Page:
I'm a fan of the NYT no-knead bread method and applied it to this recipe. This means, I mixed the dough with a little extra water (about a cup total), used a teaspoon of instant yeast (which I don't bother to mix with water first--just add yeast to dry ingredients and water with wet ingredients) rather than the active dry yeast, then let it rise for 8 hours. I turned it out on a generously floured board, floured the top, let it rest for 10 min. or so. Then folded it over on itself several times and gathered it into a ball. I put it on parchment paper and let it rise another couple of hours covered by a cloth napkin. I then scored the top of the loaf with a razor and baked it in a dutch oven that had been heated in the oven--I lowered the loaf into the pot holding onto the edges of the parchment. I baked at 450 rather than 375, about 25 minutes with the lid on, 10 with the lid off. Also, I used a full 3 cups of flour--right from the beginning (a mixture of 2/3 bread flour, 1/3 whole wheat flour), then a little extra as indicated. The bread does not have the crusty crust of most artisan breads, and it actually wasn't my favorite bread (I'm partial to the plain old flour and water variety). But it was well received by some at dinner and the recipe and technique were highly successful. It was not nearly as dense as I expected. It rose very nicely and created a beautiful loaf. I would not even attempt this bread if you don't have very good molasses available to you.
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Reviewed: Jul. 2, 2008
This was a good, good bread recipe, and very satisfying. The texture is moist and chewy with a relatively fine crumb. It is not too sweet. The top of the loaf darkens nicely but the crust is not too hard. Other reviewers have mentioned the proportions in the recipe being off, but I did not personally find that to be the case. Different flours offer different absorbency, and of course anything with flour is affected by humidity. If you just trust your instincts rather than blaming the recipe, you'll have good results. I did add about 1/2 c. extra flour while kneading as it did feel a bit too sticky. However, it came together nicely after only about 5 minutes of hand kneading rather than the 8 suggested in teh recipe. Also, the cook time in my oven was slightly shorter than the 30 minutes listed. My suggestion is to set the timer for 25 minutes, then give it a tap and put it in for the remaining five if it seems underdone. This bread recipe is now one that will go in my rotation of breads, and will become a gift-giving bread as well.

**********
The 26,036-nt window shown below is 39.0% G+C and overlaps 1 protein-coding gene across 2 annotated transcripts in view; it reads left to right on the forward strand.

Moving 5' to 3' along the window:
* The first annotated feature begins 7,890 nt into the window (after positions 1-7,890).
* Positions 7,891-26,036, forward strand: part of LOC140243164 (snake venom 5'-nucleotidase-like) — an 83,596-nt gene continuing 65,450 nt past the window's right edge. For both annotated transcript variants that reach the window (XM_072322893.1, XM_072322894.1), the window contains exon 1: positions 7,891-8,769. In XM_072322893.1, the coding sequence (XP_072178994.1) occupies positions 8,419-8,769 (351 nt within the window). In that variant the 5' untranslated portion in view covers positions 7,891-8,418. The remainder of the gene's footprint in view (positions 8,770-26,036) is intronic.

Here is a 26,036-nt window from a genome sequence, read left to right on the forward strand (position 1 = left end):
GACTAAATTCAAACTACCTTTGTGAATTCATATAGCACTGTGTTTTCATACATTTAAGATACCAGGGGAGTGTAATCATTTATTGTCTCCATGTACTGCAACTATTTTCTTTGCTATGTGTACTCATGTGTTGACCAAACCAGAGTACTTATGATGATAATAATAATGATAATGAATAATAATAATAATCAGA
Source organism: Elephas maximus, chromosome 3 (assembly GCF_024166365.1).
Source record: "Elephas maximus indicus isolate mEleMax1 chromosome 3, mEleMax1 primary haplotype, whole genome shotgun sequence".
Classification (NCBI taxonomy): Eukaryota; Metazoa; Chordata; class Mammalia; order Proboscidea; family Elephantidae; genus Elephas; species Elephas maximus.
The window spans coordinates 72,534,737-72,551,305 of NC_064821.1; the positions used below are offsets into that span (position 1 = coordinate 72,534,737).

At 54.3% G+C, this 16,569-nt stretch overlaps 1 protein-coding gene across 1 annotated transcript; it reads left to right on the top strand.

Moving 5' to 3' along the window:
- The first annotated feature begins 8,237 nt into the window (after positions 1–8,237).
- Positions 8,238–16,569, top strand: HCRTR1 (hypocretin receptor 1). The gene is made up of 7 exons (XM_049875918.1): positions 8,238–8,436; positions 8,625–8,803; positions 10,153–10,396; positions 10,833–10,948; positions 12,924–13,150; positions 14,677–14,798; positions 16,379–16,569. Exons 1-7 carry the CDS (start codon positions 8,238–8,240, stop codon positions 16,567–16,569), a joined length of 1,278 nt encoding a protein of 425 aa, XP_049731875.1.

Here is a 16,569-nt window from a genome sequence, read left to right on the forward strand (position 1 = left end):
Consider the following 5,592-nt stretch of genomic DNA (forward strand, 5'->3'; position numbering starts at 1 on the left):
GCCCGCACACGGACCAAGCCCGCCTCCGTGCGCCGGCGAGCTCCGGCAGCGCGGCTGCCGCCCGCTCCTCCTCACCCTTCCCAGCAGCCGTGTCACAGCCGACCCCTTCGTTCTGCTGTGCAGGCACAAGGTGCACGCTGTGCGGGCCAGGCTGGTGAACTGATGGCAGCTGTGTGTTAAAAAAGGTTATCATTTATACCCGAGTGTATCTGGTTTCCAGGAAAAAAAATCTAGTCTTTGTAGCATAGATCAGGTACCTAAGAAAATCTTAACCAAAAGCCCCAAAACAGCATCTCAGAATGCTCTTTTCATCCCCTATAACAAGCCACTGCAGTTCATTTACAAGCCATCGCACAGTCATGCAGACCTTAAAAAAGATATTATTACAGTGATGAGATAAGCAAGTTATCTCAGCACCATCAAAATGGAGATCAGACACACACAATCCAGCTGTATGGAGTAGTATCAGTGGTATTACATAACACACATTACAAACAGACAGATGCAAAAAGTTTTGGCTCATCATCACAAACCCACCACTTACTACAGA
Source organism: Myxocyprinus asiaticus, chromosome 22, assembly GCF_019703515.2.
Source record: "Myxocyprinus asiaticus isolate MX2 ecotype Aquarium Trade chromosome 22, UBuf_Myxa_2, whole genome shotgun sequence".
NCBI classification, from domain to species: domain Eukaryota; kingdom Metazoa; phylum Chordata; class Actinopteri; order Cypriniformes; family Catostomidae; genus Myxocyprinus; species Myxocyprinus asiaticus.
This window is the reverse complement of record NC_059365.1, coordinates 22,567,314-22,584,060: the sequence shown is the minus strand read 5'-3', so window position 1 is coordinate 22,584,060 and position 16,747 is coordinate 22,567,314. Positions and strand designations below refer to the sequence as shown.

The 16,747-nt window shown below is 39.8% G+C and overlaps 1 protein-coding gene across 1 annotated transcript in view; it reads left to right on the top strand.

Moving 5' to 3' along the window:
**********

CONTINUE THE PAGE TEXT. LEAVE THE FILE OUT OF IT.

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Cooking Level: Expert

Home Town: Buxton, Maine, USA
Living In: Porter, Maine, USA

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Reviewed: May 11, 2008
Very good, tastes even better toasted the next day. Don't be alarmed if some spots still look a bit moist.
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Cooking Level: Expert

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Reviewed: Feb. 9, 2008
A new family favorite. Excellent toasted and with coffee. THANK YOU!!!
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Reviewed: Jan. 17, 2008
The bread had a great taste. Unfortunately I couldn't get it to rise properly. I tried three times (with brand new yeast -active and then the quick rise) and the bread just never took off. Next time I might double the yeast. Even though it was a little doughy in the middle it still made great french toast and grilled cheese sandwiches!
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Cooking Level: Expert

Home Town: Dover, New Hampshire, USA

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Displaying results 21-30 (of 42) reviews